Samadhura, Sama-dhura: 4 definitions
Samadhura means something in Hinduism, Sanskrit, Buddhism, Pali. If you want to know the exact meaning, history, etymology or English translation of this term then check out the descriptions on this page. Add your comment or reference to a book if you want to contribute to this summary article.
Languages of India and abroad
Pali-English dictionarySource: Sutta: The Pali Text Society's Pali-English Dictionary
Samadhura refers to: carrying an equal burden, equal J. I, 191; asamadhura incomparable Sn. 694 sq.; J. I, 193. But sama-dhura-ggahaṇa “complete imperiousness” VbhA. 492 (see yugaggāha).
Note: samadhura is a Pali compound consisting of the words sama and dhura.
Pali is the language of the Tipiṭaka, which is the sacred canon of Theravāda Buddhism and contains much of the Buddha’s speech. Closeley related to Sanskrit, both languages are used interchangeably between religions.
Sanskrit dictionarySource: Cologne Digital Sanskrit Dictionaries: Cappeller Sanskrit-English Dictionary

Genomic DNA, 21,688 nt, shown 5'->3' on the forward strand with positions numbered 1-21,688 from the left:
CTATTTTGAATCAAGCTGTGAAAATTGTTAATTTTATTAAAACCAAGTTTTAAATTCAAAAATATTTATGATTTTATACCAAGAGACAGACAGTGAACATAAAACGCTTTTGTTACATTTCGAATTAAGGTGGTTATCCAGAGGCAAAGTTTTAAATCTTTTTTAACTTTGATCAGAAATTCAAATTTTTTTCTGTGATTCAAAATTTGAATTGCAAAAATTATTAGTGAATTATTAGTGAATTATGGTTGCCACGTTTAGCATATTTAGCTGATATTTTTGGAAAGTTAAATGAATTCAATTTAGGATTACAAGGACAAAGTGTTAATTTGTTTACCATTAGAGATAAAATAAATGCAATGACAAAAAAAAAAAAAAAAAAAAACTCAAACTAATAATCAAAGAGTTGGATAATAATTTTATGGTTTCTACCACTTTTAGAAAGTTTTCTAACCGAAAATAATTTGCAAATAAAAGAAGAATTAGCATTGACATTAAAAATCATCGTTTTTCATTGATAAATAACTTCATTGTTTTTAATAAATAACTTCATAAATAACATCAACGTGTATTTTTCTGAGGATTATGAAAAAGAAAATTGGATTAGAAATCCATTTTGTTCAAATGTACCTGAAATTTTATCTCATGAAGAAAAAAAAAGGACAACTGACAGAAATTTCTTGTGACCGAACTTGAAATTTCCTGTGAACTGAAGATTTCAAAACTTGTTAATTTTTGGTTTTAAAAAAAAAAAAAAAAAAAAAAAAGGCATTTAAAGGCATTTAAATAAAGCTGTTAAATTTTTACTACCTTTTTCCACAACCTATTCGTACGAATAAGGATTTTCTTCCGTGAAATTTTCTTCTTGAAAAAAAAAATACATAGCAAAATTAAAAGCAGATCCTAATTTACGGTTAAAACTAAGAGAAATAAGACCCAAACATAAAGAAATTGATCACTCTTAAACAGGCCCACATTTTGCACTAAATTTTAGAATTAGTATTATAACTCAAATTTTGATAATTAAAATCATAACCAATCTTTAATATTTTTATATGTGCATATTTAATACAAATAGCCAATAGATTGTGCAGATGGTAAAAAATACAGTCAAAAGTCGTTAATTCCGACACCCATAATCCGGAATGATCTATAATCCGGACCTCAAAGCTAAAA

Samadhura (समधुर).—[adjective] carrying the same burden with ([genetive])Source: Cologne Digital Sanskrit Dictionaries: Monier-Williams Sanskrit-English Dictionary
1) Samadhura (समधुर):—[=sama-dhura] [from sama] a mfn. (for sa-madh See p.1154) bearing an equal burden with ([genitive case]), [Raghuvaṃśa]
2) [=sa-madhura] b mfn. (for sama-dh See p. 1152, col. 3) sweet, [cf. Lexicographers, esp. such as amarasiṃha, halāyudha, hemacandra, etc.]
3) Samadhurā (समधुरा):—[=sa-madhurā] [from sa-madhura] f. a grape, [cf. Lexicographers, esp. such as amarasiṃha, halāyudha, hemacandra, etc.]
[Sanskrit to German] (Deutsch Wörterbuch)Source: Cologne Digital Sanskrit Dictionaries: Böhtlingk and Roth Grosses Petersburger Wörterbuch
Samadhura (समधुर):—1. (2. sa + ma)
1) adj. süss. —
2) f. ā Weintraube [AUSH. 83.]
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Samadhura (समधुर):—2. (2. sama + dhura = dhur) adj. eine gleiche Last tragend wie (gen.) [Raghuvaṃśa 9, 24.]
Sanskrit, also spelled संस्कृतम् (saṃskṛtam), is an ancient language of India commonly seen as the grandmother of the Indo-European language family (even English!). Closely allied with Prakrit and Pali, Sanskrit is more exhaustive in both grammar and terms and has the most extensive collection of literature in the world, greatly surpassing its sister-languages Greek and Latin.
See also (Relevant definitions)
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